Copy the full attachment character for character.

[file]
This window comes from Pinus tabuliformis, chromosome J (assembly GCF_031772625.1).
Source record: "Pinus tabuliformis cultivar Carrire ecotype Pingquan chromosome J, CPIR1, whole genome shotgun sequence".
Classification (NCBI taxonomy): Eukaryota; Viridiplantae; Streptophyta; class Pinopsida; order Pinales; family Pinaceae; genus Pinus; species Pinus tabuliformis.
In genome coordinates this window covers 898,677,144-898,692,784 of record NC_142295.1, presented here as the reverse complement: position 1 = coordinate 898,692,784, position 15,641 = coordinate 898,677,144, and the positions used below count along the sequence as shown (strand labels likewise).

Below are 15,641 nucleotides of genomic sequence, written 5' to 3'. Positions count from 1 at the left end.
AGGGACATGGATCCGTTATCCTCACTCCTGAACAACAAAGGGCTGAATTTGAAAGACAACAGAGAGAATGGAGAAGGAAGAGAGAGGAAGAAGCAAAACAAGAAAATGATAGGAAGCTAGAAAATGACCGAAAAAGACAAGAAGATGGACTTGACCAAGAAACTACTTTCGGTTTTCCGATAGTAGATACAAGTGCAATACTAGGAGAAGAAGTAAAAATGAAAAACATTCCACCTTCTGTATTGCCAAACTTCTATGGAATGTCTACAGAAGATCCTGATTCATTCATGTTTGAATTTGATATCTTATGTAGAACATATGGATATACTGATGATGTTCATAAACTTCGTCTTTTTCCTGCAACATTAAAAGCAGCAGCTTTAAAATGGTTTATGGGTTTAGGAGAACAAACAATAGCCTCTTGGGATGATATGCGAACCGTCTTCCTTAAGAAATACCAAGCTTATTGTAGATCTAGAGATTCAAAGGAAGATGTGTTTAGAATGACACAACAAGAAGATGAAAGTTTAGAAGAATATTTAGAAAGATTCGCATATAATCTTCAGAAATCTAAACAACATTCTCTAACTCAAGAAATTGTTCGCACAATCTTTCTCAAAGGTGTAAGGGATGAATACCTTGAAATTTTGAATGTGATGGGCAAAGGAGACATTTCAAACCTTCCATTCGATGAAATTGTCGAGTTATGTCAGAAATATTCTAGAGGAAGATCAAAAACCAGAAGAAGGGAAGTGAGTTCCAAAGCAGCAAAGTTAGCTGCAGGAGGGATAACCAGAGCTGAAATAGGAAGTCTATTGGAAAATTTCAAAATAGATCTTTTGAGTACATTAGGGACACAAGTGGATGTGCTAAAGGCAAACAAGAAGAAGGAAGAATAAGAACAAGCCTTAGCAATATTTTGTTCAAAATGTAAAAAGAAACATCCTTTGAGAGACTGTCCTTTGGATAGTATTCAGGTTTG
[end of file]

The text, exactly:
This window comes from Pinus tabuliformis, chromosome J (assembly GCF_031772625.1).
Source record: "Pinus tabuliformis cultivar Carrire ecotype Pingquan chromosome J, CPIR1, whole genome shotgun sequence".
Classification (NCBI taxonomy): Eukaryota; Viridiplantae; Streptophyta; class Pinopsida; order Pinales; family Pinaceae; genus Pinus; species Pinus tabuliformis.
In genome coordinates this window covers 898,677,144-898,692,784 of record NC_142295.1, presented here as the reverse complement: position 1 = coordinate 898,692,784, position 15,641 = coordinate 898,677,144, and the positions used below count along the sequence as shown (strand labels likewise).

Below are 15,641 nucleotides of genomic sequence, written 5' to 3'. Positions count from 1 at the left end.
AGGGACATGGATCCGTTATCCTCACTCCTGAACAACAAAGGGCTGAATTTGAAAGACAACAGAGAGAATGGAGAAGGAAGAGAGAGGAAGAAGCAAAACAAGAAAATGATAGGAAGCTAGAAAATGACCGAAAAAGACAAGAAGATGGACTTGACCAAGAAACTACTTTCGGTTTTCCGATAGTAGATACAAGTGCAATACTAGGAGAAGAAGTAAAAATGAAAAACATTCCACCTTCTGTATTGCCAAACTTCTATGGAATGTCTACAGAAGATCCTGATTCATTCATGTTTGAATTTGATATCTTATGTAGAACATATGGATATACTGATGATGTTCATAAACTTCGTCTTTTTCCTGCAACATTAAAAGCAGCAGCTTTAAAATGGTTTATGGGTTTAGGAGAACAAACAATAGCCTCTTGGGATGATATGCGAACCGTCTTCCTTAAGAAATACCAAGCTTATTGTAGATCTAGAGATTCAAAGGAAGATGTGTTTAGAATGACACAACAAGAAGATGAAAGTTTAGAAGAATATTTAGAAAGATTCGCATATAATCTTCAGAAATCTAAACAACATTCTCTAACTCAAGAAATTGTTCGCACAATCTTTCTCAAAGGTGTAAGGGATGAATACCTTGAAATTTTGAATGTGATGGGCAAAGGAGACATTTCAAACCTTCCATTCGATGAAATTGTCGAGTTATGTCAGAAATATTCTAGAGGAAGATCAAAAACCAGAAGAAGGGAAGTGAGTTCCAAAGCAGCAAAGTTAGCTGCAGGAGGGATAACCAGAGCTGAAATAGGAAGTCTATTGGAAAATTTCAAAATAGATCTTTTGAGTACATTAGGGACACAAGTGGATGTGCTAAAGGCAAACAAGAAGAAGGAAGAATAAGAACAAGCCTTAGCAATATTTTGTTCAAAATGTAAAAAGAAACATCCTTTGAGAGACTGTCCTTTGGATAGTATTCAGGTTTG